Beer awards are kind of bullshit.
They don’t really denote an absolute degree of quality or a level of excellence above all others in the field or category.
What beer awards often actually denote is simply a willingness on the part of a brewery to meet the demands of individual award ceremonies’ rules and style guidelines. That is, maybe a winning beer best met a certain judge’s understanding of the BJCP definition of a certain style or the beer adheres to the individual awards’ strict and often archaic style guidelines, but does that make the beer the “best” example of its kind?
According to the judges who blind-taste-judged the Ontario Brewing Awards, for example, Triple Bogey Brewing Co. brewed the “best” North American Lager in the province last year. But what does that even mean? Taste is subjective, right? You, for example, may prefer the taste of Great Lakes Brewery’s Golden Horseshoe Premium Lager. Who can say how or why those two lagers are different and what makes one better?
As I noted in a similar rant about the OBAs three years ago, I feel like this type of judging can often dismiss beer that stands out among the pack as being different than all the others in its field and instead gives accolades to the beer that is most clearly “exactly like it is supposed to be.” That seems fairly contrary to the innovative and barrier-busting spirit that, for me, often personifies good brewing.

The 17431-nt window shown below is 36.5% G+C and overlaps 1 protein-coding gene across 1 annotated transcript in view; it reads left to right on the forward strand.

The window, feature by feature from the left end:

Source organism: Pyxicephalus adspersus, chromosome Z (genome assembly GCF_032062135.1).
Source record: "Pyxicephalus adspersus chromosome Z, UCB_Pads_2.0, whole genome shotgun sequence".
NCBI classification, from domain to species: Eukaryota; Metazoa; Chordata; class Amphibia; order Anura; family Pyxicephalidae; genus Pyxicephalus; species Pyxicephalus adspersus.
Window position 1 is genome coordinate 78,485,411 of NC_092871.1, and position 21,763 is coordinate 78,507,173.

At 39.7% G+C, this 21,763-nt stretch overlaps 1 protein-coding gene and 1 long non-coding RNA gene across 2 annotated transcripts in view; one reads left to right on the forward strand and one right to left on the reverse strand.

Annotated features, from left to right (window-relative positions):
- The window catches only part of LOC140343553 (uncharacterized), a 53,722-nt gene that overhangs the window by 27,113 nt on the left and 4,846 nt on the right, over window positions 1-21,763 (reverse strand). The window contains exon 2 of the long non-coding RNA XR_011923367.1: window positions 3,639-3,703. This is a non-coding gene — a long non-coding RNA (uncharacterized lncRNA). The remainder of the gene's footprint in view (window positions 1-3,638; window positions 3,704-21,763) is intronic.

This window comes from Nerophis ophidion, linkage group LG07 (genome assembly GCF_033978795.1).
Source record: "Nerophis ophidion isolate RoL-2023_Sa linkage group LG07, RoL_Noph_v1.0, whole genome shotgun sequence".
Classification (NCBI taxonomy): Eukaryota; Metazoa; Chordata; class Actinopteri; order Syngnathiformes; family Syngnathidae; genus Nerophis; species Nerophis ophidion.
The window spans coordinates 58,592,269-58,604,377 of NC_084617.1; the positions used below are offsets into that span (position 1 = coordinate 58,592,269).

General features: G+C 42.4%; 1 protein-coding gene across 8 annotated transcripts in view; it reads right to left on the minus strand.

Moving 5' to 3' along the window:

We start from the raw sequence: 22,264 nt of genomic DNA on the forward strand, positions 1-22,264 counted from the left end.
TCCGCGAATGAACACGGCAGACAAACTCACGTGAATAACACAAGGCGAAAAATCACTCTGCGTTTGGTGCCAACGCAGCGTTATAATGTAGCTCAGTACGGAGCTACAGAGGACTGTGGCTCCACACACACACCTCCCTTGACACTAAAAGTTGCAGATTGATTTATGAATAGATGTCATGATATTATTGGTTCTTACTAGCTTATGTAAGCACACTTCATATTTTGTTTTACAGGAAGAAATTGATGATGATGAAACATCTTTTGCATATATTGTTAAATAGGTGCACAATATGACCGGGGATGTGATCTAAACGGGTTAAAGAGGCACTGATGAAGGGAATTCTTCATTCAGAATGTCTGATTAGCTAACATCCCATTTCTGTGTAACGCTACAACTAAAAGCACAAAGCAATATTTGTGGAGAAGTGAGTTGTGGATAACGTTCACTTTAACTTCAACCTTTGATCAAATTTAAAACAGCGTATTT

Furthermore, by virtue of being “pay to play,” these awards often aren’t really representative of the “best” of the field.
Like the OBAs, the Canadian Brewing Awards charges entrants a fee just to be considered for an award. Accordingly, breweries that are small or new or simply can’t justify the cost of entry forgo the awards to save the dough–and some breweries just don’t even bother to pay to enter. So who can say “best” is ever actually a fair and true statement? Toronto’s Bellwoods Brewery, for example, who make beers that rank among the world’s best according to consumer review sites like ratebeer (and shameless fanboy bloggers…), don’t even bother to enter their beers in the Canadian Brewing Awards. One would think that logically their inclusion might alter some of the outcomes of one or two awards, casting at least some doubt on the legitimacy of the term “best.”
Rob Engman is the publisher of TAPS, Canada’s Beer Magazine, and is also the founder and operator of the Canadian Brewing Awards. As you might imagine, he disagrees with me. “If you don’t like awards I won’t change your mind,” he told me recently by phone, “but I can tell you I’ve been working really hard for the last ten years to make the CBAs something that Canadians can be proud of. We’ve been BJCP-sanctioned for a number of years, we’ve added new categories this year to reflect some of the new styles of beer being brewed, and we reach out every year to brewers across Canada to survey them to find out what they like and what they don’t like in an effort to remain relevant and current.”